action will cause the rate of inflation in the EU to ________.
A. buy; decrease
B. buy; increase
C. sell; increase
D. sell; decrease
Answer: B
Diff: 3

127. The Bretton Woods system confronted severe problems in the 1960s, problems which included
A. some countries with overvalued currencies refused to devalue their currencies.
B. dollars held by foreign central banks exceeded gold reserves held by the United States.
C. the increased demand for gold brought about by lifting the prohibition against U.S. citizens owning
gold.
D. all of the above
Answer: B
Diff: 2

Figure 18-7

128. Refer to Figure 18-7. Under the Bretton Woods System of exchange rates, if the par exchange rate was $4 per
pound in the figure above, then which of the following is true?
A. The Bank of England would have to buy 0.7 million pounds per day with dollars.
B. There is a shortage of pounds equal to 0.7 million.
C. The Bank of England would have to sell 0.7 million pounds per day in exchange for dollars.
D. The par exchange rate is below the equilibrium rate, causing a shortage of domestic currency.
Answer: A
Diff: 2

129. Refer to Figure 18-7. Under the Bretton Woods System of exchange rates, if the par exchange rate was $2 per
pound in the figure above, and equilibrium persisted at $3, then this was evidence of ________ and the IMF
would allow a ________ in the exchange rate?
A. fundamental disequilibrium; revaluation
B. fundamental disequilibrium; devaluation
C. fundamental overvaluation; devaluation
D. fundamental overvaluation; revaluation
Answer: A
Diff: 2

130. Refer to Figure 18-7. Under the Bretton Woods System of exchange rates, if the par exchange rate was $2 per
pound in the figure above, and equilibrium persisted at $3, then a revaluation of the currency would have
A. increased the price of British exports to the United States.
B. increased the price of imports to Britain.
C. led to a current account surplus.
D. led to a balance of trade surplus.
Answer: A
Diff: 3

Figure 18-8

131. Refer to Figure 18-8. The graph above depicts supply and demand for British pounds during a trading day,
where the quantity is millions of pounds. In order to support a fixed exchange rate of $2.00 per pound, the
U.S. central bank must
A. buy 0.6 million pounds per trading day.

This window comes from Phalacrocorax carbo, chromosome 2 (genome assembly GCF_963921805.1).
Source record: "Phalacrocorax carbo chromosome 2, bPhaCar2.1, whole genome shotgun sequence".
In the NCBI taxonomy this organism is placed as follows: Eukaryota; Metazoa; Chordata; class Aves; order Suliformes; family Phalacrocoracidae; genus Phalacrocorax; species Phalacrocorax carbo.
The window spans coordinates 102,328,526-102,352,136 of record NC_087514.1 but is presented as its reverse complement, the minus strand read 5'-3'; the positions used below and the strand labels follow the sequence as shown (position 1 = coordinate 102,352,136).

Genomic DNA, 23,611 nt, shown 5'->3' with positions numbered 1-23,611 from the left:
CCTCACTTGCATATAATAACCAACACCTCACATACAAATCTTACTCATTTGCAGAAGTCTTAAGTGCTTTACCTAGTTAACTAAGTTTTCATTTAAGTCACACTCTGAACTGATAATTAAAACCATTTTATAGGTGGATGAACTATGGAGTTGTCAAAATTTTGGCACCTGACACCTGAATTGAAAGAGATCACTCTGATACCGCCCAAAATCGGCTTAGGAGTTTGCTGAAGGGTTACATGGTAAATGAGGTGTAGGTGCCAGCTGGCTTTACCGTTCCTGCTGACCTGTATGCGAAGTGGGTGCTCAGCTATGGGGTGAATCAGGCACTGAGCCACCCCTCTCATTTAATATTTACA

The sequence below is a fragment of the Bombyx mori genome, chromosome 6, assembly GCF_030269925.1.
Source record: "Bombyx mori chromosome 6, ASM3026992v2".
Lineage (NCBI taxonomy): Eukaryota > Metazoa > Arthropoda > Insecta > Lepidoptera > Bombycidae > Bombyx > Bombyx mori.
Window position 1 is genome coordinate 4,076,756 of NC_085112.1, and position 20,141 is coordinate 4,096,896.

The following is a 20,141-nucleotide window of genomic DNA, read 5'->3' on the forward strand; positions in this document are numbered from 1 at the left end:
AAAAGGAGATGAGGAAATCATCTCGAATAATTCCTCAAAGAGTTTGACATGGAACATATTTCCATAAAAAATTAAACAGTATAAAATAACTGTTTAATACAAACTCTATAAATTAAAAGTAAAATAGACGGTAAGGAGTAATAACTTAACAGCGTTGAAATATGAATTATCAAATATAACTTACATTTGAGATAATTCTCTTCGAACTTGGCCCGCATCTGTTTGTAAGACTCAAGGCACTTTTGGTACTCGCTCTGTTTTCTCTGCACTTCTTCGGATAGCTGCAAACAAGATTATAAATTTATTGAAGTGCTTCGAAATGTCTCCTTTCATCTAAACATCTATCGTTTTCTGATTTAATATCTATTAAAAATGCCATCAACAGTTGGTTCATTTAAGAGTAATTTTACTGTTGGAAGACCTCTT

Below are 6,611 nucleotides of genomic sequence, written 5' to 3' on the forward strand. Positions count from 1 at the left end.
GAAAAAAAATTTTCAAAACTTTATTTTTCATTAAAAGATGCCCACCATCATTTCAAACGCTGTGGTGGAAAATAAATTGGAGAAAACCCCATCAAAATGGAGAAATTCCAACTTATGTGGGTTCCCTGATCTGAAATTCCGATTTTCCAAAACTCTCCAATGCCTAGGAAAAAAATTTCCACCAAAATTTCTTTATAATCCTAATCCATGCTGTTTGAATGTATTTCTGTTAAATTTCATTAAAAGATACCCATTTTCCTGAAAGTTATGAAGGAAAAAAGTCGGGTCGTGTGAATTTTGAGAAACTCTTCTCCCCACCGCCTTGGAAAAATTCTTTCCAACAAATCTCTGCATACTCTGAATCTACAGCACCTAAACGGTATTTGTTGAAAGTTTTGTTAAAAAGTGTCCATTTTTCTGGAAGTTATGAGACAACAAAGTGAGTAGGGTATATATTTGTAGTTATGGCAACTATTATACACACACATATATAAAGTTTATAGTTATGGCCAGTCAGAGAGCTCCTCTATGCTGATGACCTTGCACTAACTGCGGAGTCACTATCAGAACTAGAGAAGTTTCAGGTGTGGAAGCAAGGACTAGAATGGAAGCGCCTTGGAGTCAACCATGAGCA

B. sell 0.6 million pounds per trading day.
C. buy 1.2 million pounds per trading day.
D. sell 1.2 million pounds per trading day.
Answer: C
Diff: 2

132. Refer to Figure 18-8. The graph above depicts supply and demand for British pounds during a trading day.
At a fixed exchange rate of $2.00 per pound, the pound is ________ versus the dollar. A ________ of the
pound would correct the fundamental disequilibrium that exists in this market.
A. undervalued; devaluation
B. undervalued; revaluation
C. overvalued; revaluation
D. overvalued; devaluation
Answer: D
Diff: 3

133. The International Monetary Fund was created to facilitate the borrowing and lending of dollar reserves to
central banks of the countries' participating in the Bretton Wood System.
Answer: True False
Diff: 1

134. Under the Bretton Woods system, the World Trade Organization (WTO) provided foreign currency loans to
central banks and approved adjustments to the agreed upon fixed exchange rates.
Answer: True False
Diff: 1

135. In order to reduce or eliminate a chronic shortage in the market for a currency under a fixed exchange rate
system, we must devalue the currency.
Answer: True False
Diff: 2

136. If speculators believe a currency is soon going to be revalued, they will increase their demand for that
currency.
Answer: True False
Diff: 2

137. The German central bank, the Bundesbank, faced the risk of increased inflation caused by its actions to
support an overvalued deutsche mark in the 1960s.
Answer: True False
Diff: 1

138. What is the difference between a devaluation and a revaluation of a currency?


Answer: A devaluation is a reduction in a fixed exchange rate and a revaluation is an increase in a fixed
exchange rate.
Diff: 1

139. What is destabilizing speculation? What role did it play in the collapse of the Bretton Woods system?
Answer: Destabilizing speculation refers to actions by investors that make it more difficult to maintain a fixed
exchange rate. Destabilizing speculation in 1971 against the German mark led to the collapse of the
Bretton Woods System. Investors became convinced in early 1971 that Germany would have to allow a
revaluation of the mark against the dollar. Investors increased their demand for marks, which
increased the shortage of marks. The West German government finally opted out of the fixed
exchange-rate system and allowed the mark to float against the dollar.
Diff: 1